Cable & Wireless was remembered by more people – 53 per cent of all adults – than any other poster in this month’s selection. This campaign has been featured in the past two editions of Posterwatch, and on both occasions was at the bottom of the recall charts. But this month it has doubled its awareness, showing the virtue of persisting with a clearly recognisable and idiosyncratic campaign.
Nescafé, Wonderbra “Yes, I know” and “Seven Years in Tibet” were all remembered by half, and Pretty Polly ” Instant Reductions” by a third of the people interviewed. An unusually high number of campaigns – Perrier, First Direct, Peugeot 306, Sharp Microwaves and Ovaltine Power – were recalled by fewer than a quarter of all adults.
In terms of popularity, this order was almost reversed. Perrier and Ovaltine rose to the top of the chart, scoring 76 per cent and 71 per cent respectively, two of the highest scores recorded in all seven Posterwatches. Six out of ten people liked Seven Years In Tibet and Wonderbra posters, but Nescafé lost ground, falling to fifth place beside Cable & Wireless and Pretty Polly. First Direct “Boomerang”, Sharp and Peugeot all scored between four and five out of ten – enough to put them higher up the table in most editions of Posterwatch.
The best of the bunch are Pretty Polly and Ovaltine Power. The latter I like because it avoids the kid power clichés. There is a temptation to go all Nike on it with black American athletes, but instead it has used these rather cute period cartoon characters.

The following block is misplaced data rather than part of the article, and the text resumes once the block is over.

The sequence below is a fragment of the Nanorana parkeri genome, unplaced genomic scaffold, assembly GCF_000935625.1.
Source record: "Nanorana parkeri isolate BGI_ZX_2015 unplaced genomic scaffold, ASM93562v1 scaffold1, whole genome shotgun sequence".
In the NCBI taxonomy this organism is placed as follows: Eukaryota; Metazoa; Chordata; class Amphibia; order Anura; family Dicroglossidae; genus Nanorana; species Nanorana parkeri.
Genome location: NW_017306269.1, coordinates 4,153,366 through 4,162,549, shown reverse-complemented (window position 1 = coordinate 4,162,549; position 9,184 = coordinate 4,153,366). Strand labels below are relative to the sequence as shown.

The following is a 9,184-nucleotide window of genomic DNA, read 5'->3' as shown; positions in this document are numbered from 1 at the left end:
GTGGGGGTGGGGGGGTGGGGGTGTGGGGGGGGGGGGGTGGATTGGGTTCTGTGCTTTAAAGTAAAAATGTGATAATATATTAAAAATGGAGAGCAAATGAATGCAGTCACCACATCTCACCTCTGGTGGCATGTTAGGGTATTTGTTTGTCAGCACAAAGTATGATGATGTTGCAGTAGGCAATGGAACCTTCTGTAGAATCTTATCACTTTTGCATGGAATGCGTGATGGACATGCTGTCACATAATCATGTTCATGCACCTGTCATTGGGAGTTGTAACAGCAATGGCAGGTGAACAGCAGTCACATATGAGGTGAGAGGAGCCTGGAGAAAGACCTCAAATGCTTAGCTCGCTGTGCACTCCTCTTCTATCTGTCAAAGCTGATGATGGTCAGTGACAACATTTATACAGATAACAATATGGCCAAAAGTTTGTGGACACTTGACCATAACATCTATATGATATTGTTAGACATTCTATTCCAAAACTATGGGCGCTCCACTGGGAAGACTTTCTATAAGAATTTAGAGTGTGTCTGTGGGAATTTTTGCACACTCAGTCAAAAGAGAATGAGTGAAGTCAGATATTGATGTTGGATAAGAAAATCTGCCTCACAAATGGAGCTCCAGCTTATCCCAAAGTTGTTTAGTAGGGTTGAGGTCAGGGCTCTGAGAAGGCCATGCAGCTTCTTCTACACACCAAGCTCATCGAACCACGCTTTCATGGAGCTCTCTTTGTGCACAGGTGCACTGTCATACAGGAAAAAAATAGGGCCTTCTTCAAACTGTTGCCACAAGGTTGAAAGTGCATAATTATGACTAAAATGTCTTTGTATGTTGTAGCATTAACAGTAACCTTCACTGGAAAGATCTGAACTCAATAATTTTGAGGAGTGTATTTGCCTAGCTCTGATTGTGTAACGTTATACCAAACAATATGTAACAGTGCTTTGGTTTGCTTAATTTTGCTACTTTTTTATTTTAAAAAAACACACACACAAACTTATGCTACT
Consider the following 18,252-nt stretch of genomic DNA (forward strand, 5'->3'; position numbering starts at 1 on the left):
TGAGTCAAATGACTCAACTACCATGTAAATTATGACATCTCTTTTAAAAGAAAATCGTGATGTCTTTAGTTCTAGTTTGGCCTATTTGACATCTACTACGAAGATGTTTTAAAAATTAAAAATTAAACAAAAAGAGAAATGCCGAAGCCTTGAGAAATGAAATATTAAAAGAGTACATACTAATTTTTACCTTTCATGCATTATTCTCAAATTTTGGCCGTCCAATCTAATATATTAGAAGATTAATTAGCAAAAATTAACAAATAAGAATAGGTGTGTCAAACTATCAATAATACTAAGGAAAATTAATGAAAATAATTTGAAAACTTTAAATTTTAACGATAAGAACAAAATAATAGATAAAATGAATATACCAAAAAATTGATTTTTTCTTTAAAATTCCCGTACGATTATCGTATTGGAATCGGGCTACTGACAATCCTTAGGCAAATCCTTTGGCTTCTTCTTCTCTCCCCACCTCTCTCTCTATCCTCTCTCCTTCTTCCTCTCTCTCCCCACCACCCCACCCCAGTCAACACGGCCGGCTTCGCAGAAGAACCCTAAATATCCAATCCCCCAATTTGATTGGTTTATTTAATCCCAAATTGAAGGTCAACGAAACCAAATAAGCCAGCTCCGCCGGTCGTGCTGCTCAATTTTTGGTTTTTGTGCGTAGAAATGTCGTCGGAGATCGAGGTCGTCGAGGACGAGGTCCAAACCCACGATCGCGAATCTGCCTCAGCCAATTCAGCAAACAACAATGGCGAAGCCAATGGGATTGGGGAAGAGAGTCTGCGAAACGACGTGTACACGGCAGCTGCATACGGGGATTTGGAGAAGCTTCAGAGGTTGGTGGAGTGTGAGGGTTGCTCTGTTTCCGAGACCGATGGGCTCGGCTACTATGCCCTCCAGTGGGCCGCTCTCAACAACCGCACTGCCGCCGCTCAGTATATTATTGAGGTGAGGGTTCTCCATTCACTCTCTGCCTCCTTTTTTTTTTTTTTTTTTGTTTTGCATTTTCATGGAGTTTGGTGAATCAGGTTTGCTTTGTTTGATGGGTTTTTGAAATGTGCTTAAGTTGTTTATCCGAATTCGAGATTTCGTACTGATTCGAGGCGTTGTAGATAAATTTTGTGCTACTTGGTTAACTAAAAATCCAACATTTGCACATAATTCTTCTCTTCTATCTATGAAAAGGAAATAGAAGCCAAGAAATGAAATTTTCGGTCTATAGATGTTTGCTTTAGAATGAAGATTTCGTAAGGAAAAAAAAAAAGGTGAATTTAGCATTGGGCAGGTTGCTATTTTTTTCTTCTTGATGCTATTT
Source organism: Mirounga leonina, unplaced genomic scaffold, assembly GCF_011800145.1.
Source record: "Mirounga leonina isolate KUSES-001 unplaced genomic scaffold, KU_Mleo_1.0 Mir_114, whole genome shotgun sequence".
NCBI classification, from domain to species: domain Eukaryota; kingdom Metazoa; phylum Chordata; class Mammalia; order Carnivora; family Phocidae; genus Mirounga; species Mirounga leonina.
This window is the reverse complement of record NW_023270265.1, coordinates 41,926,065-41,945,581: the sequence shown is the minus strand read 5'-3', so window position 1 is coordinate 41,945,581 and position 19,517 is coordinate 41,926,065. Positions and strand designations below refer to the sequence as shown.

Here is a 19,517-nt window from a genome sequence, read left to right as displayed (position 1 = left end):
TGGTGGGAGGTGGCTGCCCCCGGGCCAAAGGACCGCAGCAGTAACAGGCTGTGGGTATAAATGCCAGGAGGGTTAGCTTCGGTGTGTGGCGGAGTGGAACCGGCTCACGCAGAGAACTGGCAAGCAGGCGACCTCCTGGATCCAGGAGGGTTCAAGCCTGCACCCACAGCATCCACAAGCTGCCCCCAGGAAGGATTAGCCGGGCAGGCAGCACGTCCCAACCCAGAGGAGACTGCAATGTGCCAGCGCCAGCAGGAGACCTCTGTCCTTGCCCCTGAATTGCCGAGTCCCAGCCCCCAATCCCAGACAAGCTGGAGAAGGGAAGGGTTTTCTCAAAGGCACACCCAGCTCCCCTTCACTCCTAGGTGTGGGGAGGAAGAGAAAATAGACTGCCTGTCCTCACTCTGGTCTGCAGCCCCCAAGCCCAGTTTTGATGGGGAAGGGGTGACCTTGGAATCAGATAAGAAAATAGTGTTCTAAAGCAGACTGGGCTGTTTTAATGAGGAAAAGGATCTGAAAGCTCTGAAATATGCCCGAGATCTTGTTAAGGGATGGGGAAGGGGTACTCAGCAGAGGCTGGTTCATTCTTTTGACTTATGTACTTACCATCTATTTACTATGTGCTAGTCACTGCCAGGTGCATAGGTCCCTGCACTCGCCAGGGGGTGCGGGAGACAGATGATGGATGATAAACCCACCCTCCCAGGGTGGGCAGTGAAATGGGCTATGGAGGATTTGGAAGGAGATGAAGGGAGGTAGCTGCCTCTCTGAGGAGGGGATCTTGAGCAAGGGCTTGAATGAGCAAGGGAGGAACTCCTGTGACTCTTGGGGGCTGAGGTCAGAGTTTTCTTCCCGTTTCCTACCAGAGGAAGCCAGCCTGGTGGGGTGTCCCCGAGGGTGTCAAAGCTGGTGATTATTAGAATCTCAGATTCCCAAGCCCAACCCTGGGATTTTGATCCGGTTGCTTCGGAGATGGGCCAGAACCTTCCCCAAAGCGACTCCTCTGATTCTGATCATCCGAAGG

This is not one of the great Wonderbra posters. Overall the campaign – like the Economist – seems to be running out of gags. If you can’t maintain the standard of a famous campaign, or move it on, it’s better to abandon it.
The Peugeot 306 Estate is not a fantastic use of an exceptional medium; a déj vu headline with a rather predictable three-quarters shot of the rear of the car – estate car equals space. But we are all – and I speak as one who has a car account – in a bit of a rut with car poster advertising, using it as a support to TV, when it could be a lead medium. After all, the car’s environment is on the streets, where the posters are, not in the living room with the television. Car advertising is still using posters in a limited way, to familiarise people with the look of the car – but without a compelling proposition. You might as well double park them round town! The last good poster car campaign I remember was the Micra, just a little shape, a teaser, that sold the concept of the car, rather than replicating the showroom window.